It took me a while to get to this point too, but I must say, accepting that healthy compromise and worthwhile sacrificing are good while always conceding and resentment are not, that has definitely helped me to make wiser choices in the "all or nothing" department.

Is It a Straight Road, a Cul-de-Sac or a Dead End?


There's a verse in the Bible that I promise you, I hear God repeat to me sometimes—"And the Lord said to Moses, 'Why do you cry to Me? Tell the children of Israel to go forward.'" (Exodus 14:15—NKJV) It's a reminder that life was designed to be lived with a mindset of forward movement. Moving forward is about advancing and advancing is about progressing, improving and increasing.

If you're in a dilemma, whether it's personal or professional, and you're not sure what to do, ask yourself if "it" is taking you straight forward, if you're going around and around like a cul-de-sac or if it is actually nothing but a dead end? You'll know by whether you are progressing, improving and increasing—or not.

How can you tell if it's probably a dead end? This brings me to my next point.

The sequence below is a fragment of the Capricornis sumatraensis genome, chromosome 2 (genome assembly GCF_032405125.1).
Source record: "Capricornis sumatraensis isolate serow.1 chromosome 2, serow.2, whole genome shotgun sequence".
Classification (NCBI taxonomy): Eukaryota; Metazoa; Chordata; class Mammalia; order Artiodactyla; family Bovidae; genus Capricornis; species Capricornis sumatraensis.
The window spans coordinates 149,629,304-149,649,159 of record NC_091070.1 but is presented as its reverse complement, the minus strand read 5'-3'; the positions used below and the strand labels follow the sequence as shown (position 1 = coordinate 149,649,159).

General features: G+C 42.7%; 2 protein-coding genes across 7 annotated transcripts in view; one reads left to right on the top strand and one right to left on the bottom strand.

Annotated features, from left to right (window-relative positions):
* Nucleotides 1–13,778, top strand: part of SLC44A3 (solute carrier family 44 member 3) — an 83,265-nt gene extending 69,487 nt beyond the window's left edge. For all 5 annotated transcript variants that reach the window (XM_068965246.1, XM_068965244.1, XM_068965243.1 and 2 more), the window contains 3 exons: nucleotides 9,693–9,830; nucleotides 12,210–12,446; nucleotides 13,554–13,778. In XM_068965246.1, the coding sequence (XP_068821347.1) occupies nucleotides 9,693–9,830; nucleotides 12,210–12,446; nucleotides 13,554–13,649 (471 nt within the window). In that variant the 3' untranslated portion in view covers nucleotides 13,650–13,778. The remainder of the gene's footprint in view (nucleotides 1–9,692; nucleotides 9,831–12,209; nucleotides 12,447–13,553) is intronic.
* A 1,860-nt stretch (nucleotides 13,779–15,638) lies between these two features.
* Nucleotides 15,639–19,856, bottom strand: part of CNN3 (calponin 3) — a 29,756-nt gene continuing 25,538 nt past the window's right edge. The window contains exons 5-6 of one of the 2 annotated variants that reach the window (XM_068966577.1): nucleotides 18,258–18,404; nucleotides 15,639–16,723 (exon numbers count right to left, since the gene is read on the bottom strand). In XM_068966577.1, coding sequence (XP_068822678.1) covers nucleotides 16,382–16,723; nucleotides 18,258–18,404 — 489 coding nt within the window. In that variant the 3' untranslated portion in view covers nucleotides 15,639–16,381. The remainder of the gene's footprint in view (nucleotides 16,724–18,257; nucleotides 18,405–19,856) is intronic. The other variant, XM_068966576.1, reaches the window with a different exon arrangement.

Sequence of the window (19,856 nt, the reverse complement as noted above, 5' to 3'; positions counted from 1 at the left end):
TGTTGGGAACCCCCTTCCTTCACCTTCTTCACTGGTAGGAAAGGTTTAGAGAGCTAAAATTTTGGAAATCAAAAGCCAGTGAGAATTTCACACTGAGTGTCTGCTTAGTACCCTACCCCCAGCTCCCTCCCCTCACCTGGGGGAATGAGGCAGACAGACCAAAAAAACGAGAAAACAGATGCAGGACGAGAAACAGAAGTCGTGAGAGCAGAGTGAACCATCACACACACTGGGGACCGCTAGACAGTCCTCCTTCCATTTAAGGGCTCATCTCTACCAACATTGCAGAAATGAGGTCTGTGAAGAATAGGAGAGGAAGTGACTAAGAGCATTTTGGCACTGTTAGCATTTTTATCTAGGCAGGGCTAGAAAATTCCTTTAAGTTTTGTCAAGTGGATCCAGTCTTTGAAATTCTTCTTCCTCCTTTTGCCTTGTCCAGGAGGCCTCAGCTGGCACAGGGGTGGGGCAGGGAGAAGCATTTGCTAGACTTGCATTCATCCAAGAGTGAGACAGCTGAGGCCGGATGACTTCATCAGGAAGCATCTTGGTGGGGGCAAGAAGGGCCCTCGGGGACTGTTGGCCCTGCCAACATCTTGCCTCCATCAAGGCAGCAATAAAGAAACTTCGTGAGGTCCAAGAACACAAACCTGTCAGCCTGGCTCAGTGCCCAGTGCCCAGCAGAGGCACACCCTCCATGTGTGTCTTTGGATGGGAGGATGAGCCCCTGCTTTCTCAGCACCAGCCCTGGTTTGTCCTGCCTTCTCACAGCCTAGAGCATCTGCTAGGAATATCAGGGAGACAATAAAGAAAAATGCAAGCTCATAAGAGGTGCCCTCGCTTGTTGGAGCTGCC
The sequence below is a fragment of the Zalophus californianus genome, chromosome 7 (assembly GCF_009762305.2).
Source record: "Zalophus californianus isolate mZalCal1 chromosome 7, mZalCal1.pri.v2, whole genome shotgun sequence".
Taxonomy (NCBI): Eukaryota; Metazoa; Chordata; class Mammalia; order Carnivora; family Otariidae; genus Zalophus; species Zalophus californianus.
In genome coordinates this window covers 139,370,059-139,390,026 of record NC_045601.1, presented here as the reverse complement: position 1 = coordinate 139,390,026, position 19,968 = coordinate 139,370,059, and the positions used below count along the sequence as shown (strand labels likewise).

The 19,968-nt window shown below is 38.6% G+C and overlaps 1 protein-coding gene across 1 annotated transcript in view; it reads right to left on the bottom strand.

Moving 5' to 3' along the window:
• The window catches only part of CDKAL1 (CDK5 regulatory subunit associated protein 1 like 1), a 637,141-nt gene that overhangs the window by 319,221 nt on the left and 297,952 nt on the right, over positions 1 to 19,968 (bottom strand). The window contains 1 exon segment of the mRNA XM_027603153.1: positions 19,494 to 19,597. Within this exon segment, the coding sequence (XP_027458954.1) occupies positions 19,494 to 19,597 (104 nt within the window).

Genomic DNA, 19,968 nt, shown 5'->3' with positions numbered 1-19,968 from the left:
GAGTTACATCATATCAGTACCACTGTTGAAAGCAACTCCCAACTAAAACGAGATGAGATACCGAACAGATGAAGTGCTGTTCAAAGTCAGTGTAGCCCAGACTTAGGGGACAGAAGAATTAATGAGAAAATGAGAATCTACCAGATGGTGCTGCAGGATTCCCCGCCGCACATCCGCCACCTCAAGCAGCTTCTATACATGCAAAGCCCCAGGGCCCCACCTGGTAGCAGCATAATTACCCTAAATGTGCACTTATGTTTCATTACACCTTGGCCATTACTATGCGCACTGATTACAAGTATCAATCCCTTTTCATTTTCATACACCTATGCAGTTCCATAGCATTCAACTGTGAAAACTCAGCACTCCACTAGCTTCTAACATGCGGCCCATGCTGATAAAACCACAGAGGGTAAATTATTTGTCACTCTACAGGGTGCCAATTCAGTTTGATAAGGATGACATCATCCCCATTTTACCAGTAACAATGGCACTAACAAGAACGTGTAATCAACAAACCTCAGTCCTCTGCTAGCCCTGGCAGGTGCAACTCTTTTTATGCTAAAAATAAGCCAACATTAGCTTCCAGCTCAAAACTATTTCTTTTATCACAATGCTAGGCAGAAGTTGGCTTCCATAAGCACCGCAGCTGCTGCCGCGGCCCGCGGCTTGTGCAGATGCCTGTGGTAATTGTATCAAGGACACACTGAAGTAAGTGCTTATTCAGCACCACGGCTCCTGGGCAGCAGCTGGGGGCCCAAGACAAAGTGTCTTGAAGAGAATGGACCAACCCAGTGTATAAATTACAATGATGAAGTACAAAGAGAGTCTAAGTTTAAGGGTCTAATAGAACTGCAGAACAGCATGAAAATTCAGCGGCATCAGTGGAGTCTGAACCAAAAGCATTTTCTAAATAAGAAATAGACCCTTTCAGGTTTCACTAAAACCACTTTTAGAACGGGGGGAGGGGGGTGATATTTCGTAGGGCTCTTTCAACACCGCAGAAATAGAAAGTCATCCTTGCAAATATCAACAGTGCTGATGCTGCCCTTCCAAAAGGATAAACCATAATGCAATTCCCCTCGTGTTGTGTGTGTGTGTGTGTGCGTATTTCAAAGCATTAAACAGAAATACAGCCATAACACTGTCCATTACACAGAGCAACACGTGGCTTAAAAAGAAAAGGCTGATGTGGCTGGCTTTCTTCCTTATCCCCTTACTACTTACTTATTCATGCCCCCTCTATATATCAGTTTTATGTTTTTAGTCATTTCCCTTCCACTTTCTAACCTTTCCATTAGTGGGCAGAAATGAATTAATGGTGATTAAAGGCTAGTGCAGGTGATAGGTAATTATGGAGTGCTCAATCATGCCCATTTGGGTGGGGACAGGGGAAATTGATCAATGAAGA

Is It Teaching You How to Be Patient or How to Waste Your Time?


If there's one thing that's a total game-changer (if you learn to master it), it's knowing the difference between being patient and totally wasting your time. Because, indeed, while good things do come to those who wait and, patience is, no doubt, a virtue, the purpose of patience is to mature us as we wait for something that will prove to be beneficial to us.

So, how can you know if all you're doing is wasting your time? Are you waiting on something (or someone) who is already benefiting your present and shows clear signs of also benefiting your future? Is the waiting process evolving you as an individual or is it causing you to remain stagnant in your personal development—or worse, go backwards? Do you have peace or anxiety during the waiting season? Are you waiting because you are afraid to try something else or new? Is the waiting season that you're in giving you a stronger sense of self or is it actually putting you on an emotional roller coaster ride?

The reason why patience is a virtue is because it's designed to make you a better person. If you know that the waiting that's going on really isn't doing that, then…well…you kinda have your answer—don't you?

Are You Staying Out of Love or Fear?


Love never fails. That's not a love song lyric; that is Scripture and it's the truth. If you don't retain anything else that we discussed here, remember this—the love you have for God and yourself, that should inspire you to want all of the good that this life has to offer. If you are remaining in a state of lack—again, whether it's personally or professionally—does that sound like a manifestation of love or remaining in a cycle of fear?